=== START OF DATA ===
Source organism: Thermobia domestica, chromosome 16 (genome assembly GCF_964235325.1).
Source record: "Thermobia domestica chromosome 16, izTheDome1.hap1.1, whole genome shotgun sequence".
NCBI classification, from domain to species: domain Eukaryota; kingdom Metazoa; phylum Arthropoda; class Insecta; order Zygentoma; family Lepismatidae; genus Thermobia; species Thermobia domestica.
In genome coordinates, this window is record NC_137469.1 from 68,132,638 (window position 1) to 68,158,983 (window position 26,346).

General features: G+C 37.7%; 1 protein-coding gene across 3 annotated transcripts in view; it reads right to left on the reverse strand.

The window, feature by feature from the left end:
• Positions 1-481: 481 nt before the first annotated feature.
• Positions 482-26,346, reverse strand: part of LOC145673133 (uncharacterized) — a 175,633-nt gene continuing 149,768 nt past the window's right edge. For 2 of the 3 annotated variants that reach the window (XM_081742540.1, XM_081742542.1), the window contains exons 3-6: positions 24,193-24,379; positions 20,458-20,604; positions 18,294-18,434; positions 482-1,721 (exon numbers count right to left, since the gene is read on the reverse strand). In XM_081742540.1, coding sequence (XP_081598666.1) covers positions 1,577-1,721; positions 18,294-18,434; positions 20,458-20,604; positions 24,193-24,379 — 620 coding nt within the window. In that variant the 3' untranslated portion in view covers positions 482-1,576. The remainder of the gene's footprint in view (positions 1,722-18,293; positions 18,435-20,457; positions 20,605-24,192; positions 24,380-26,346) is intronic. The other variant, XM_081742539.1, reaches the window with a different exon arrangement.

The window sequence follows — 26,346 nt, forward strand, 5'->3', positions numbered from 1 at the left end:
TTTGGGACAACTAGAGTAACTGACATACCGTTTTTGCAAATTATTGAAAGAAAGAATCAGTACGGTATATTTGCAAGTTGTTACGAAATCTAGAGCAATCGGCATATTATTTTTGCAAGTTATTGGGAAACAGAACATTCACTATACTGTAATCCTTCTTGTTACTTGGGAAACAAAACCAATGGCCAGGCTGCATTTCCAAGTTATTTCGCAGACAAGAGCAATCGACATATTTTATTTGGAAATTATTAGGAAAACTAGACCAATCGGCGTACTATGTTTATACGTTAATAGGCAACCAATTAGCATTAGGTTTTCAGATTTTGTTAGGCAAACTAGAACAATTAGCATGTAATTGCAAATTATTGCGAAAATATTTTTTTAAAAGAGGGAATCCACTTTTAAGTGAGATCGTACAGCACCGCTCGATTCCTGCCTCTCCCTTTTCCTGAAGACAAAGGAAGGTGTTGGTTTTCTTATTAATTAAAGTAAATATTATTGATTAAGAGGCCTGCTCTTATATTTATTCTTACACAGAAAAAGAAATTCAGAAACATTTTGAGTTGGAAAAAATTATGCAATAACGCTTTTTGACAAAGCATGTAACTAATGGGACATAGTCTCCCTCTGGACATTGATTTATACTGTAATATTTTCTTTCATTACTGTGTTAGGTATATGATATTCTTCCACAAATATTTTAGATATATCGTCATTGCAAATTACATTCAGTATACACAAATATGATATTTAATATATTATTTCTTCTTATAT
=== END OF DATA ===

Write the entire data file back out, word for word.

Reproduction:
Source organism: Thermobia domestica, chromosome 16 (genome assembly GCF_964235325.1).
Source record: "Thermobia domestica chromosome 16, izTheDome1.hap1.1, whole genome shotgun sequence".
NCBI classification, from domain to species: domain Eukaryota; kingdom Metazoa; phylum Arthropoda; class Insecta; order Zygentoma; family Lepismatidae; genus Thermobia; species Thermobia domestica.
In genome coordinates, this window is record NC_137469.1 from 68,132,638 (window position 1) to 68,158,983 (window position 26,346).

General features: G+C 37.7%; 1 protein-coding gene across 3 annotated transcripts in view; it reads right to left on the reverse strand.

The window, feature by feature from the left end:
• Positions 1-481: 481 nt before the first annotated feature.
• Positions 482-26,346, reverse strand: part of LOC145673133 (uncharacterized) — a 175,633-nt gene continuing 149,768 nt past the window's right edge. For 2 of the 3 annotated variants that reach the window (XM_081742540.1, XM_081742542.1), the window contains exons 3-6: positions 24,193-24,379; positions 20,458-20,604; positions 18,294-18,434; positions 482-1,721 (exon numbers count right to left, since the gene is read on the reverse strand). In XM_081742540.1, coding sequence (XP_081598666.1) covers positions 1,577-1,721; positions 18,294-18,434; positions 20,458-20,604; positions 24,193-24,379 — 620 coding nt within the window. In that variant the 3' untranslated portion in view covers positions 482-1,576. The remainder of the gene's footprint in view (positions 1,722-18,293; positions 18,435-20,457; positions 20,605-24,192; positions 24,380-26,346) is intronic. The other variant, XM_081742539.1, reaches the window with a different exon arrangement.

The window sequence follows — 26,346 nt, forward strand, 5'->3', positions numbered from 1 at the left end:
TTTGGGACAACTAGAGTAACTGACATACCGTTTTTGCAAATTATTGAAAGAAAGAATCAGTACGGTATATTTGCAAGTTGTTACGAAATCTAGAGCAATCGGCATATTATTTTTGCAAGTTATTGGGAAACAGAACATTCACTATACTGTAATCCTTCTTGTTACTTGGGAAACAAAACCAATGGCCAGGCTGCATTTCCAAGTTATTTCGCAGACAAGAGCAATCGACATATTTTATTTGGAAATTATTAGGAAAACTAGACCAATCGGCGTACTATGTTTATACGTTAATAGGCAACCAATTAGCATTAGGTTTTCAGATTTTGTTAGGCAAACTAGAACAATTAGCATGTAATTGCAAATTATTGCGAAAATATTTTTTTAAAAGAGGGAATCCACTTTTAAGTGAGATCGTACAGCACCGCTCGATTCCTGCCTCTCCCTTTTCCTGAAGACAAAGGAAGGTGTTGGTTTTCTTATTAATTAAAGTAAATATTATTGATTAAGAGGCCTGCTCTTATATTTATTCTTACACAGAAAAAGAAATTCAGAAACATTTTGAGTTGGAAAAAATTATGCAATAACGCTTTTTGACAAAGCATGTAACTAATGGGACATAGTCTCCCTCTGGACATTGATTTATACTGTAATATTTTCTTTCATTACTGTGTTAGGTATATGATATTCTTCCACAAATATTTTAGATATATCGTCATTGCAAATTACATTCAGTATACACAAATATGATATTTAATATATTATTTCTTCTTATAT